I totally agree with you, you haven't failed to graduate, you are living your life in a different but not inferior way.

    I have always thought of you as a success and I started to read your blog to reassure myself that if having children didn't happen for me and my husband, it wouldn't be the end of the world. Instead it would be end of how I thought my life would be and the beginning of a new one. I realised it might take me a while to realise it for myself, but your blog made me see it was possible.

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  12. This is an incredible post. And so needed. It had me thinking for days afterward. Very few posts touched me like this one.

    It's interesting, but when I was struggling with TTC and loss, I didn't know of any living childfree blogs. I never came across them but I don't think I was specifically avoiding them. Maybe I was. At the time I don't think I could have thought much about living childfree. It was too terrifying to me. I did read Pamela's Silent Sorority and found it very moving. But I remember thinking that reading it was a way to prepare myself for the worst possible scenario.

    Now that I've had my daughter I feel I'm in a much better space to better understand how people come to make the choice (if it is viewed as a choice for them) to live childfree. Honestly before I had my daughter I could never understand how people could not do EVERYTHING possible to have a baby. I didn't understand how people could not choose DE or surrogacy or adoption, it were financial feasible for them to do so. I just NEEDED to be a mother and I didn't see what life would have had to offer without that. But honestly, looking back, I realize that I felt that way because I was so fundamentally unhappy in my own life, and not because I wasn't yet a mother but because so many things were broken, like my relationship and my job. I wasn't happy in any other aspect of my life and being a mom was supposed to fix all that was broken and then it became one and it didn't fix anything and I had to try to fix it all with a baby around, and I realized how much I wanted and how much people without kids could actually HAVE. Before all I saw is was the HAVE NOT and now I see the HAVE and it's really remarkable.

    I wish I could have seen all that then. I wish I could have known how hard parenting is and how it DOESN'T fix that which is broken, in fact it fractures much of that more. I wish I could have taken time to nurture my relationships and to realize how rich life could have been without kids. Maybe if I had I wouldn't have been so scared walking the uncertain path of TTC after loss.

    Thank you for sharing this story. I hope those who are still "in the trenches" as we say, can read it and gain the hope I wish I would have gained if I had read it when I was where they are.

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  13. Oh and I meant to add, I absolutely think the defining factor of success in this community is happiness and fulfillment. If one has achieved those two things they are a true success in life.

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  14. Really, really wonderful post.

    I'm not there yet either, but if my path leads me away from having a child in my life, I only hope it doesn't take me too long to work through the sense of failure about what life I had imagined, and what life I can actually live.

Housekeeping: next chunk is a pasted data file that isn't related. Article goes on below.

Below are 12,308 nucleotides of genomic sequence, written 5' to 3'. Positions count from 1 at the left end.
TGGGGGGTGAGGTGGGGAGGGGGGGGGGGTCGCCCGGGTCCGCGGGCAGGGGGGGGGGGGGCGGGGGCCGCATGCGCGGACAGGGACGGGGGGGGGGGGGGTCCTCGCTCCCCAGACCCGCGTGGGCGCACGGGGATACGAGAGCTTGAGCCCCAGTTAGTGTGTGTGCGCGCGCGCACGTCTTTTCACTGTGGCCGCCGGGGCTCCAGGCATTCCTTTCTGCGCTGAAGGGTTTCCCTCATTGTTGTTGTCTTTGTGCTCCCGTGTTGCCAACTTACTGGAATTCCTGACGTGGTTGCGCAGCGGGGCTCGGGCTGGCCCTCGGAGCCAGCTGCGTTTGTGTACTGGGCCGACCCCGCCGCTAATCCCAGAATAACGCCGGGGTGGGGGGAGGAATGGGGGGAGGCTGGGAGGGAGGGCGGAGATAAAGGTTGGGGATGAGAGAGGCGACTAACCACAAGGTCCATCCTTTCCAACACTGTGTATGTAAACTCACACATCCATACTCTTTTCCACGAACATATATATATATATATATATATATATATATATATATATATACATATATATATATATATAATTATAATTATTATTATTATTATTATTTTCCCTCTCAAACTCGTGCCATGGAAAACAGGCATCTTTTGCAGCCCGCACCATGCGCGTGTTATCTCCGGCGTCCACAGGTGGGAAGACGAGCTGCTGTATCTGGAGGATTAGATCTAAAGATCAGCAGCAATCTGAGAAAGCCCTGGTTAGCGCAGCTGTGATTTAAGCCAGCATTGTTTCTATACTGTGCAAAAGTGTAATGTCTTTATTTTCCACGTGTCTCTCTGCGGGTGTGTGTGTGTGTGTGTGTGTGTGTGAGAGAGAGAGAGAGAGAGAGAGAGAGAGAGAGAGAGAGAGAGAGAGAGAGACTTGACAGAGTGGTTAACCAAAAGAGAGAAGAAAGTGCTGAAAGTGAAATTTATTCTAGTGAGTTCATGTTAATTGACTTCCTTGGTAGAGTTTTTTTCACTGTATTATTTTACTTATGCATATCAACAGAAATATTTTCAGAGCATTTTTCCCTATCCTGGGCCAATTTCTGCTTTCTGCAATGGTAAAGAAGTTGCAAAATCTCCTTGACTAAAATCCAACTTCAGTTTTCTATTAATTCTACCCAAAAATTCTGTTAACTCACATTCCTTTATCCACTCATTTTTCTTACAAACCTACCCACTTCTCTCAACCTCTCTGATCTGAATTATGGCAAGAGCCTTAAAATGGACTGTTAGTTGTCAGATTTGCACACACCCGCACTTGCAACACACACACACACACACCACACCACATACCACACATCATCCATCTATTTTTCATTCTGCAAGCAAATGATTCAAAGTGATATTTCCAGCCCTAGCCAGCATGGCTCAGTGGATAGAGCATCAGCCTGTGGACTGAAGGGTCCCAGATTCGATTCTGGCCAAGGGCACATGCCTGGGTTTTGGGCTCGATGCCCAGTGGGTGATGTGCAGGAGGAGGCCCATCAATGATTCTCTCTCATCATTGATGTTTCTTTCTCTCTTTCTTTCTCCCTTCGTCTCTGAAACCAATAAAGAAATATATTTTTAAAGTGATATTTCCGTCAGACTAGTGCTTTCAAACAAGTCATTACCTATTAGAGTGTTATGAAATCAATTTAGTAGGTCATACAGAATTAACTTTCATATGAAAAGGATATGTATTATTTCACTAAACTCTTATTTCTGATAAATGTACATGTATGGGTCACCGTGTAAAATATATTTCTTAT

I hate the idea that the infertility blogger community has no space for those that have come out the other side without the baby. It's not a race, a baby is not a prize to be won. It's not a zero-sum game.

    The women (and men) like you, Mali are truly the ones forged by the crucible to come out the other side stronger, smarter, wiser and more compassionate... I would never, ever consider anyone like that a "loser."

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  15. Amazing post and bloody inspirational. I remember you wrote on my salon blog that it wasn't a choice that you got to make it was a choice made for you. It really hit home for me and made me sad. But I shouldn't be sad because children don't define who you are, YOU define who you are and this post sends that message out very clear. Whatever road you are currently on, you should always remember that.

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  16. Why are we so quick to blame ourselves and use the f-word (failure) in this community? Living Child-less or Child-free isn't the right definition, either, is it? How about just "living" Period? I think it really depends where you live. On the edges of the country, plenty of people don't have kids and don't think twice about it. Au contraire. They think it's great to sleep in, etc.

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  17. This is an amazing post. My TTC journey got a lot easier when DH and I started having open conversations about life beyond TTC and living without children if need be. We also see that we can have a happy, full life either way. But, I don't think many IFers see it that way. I wish we could skywrite this post.

    Here from My Lazy Ovaries.

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  18. Thank you for this post. It brought tears to my eyes. A couple of years ago, I made a commitment to myself and to my husband to find happiness in our lives despite not being able to have children. I have done that, yet I never looked on myself as having suceeded in the ALI world as a result. You have given me a whole new perspective. Thank you so much!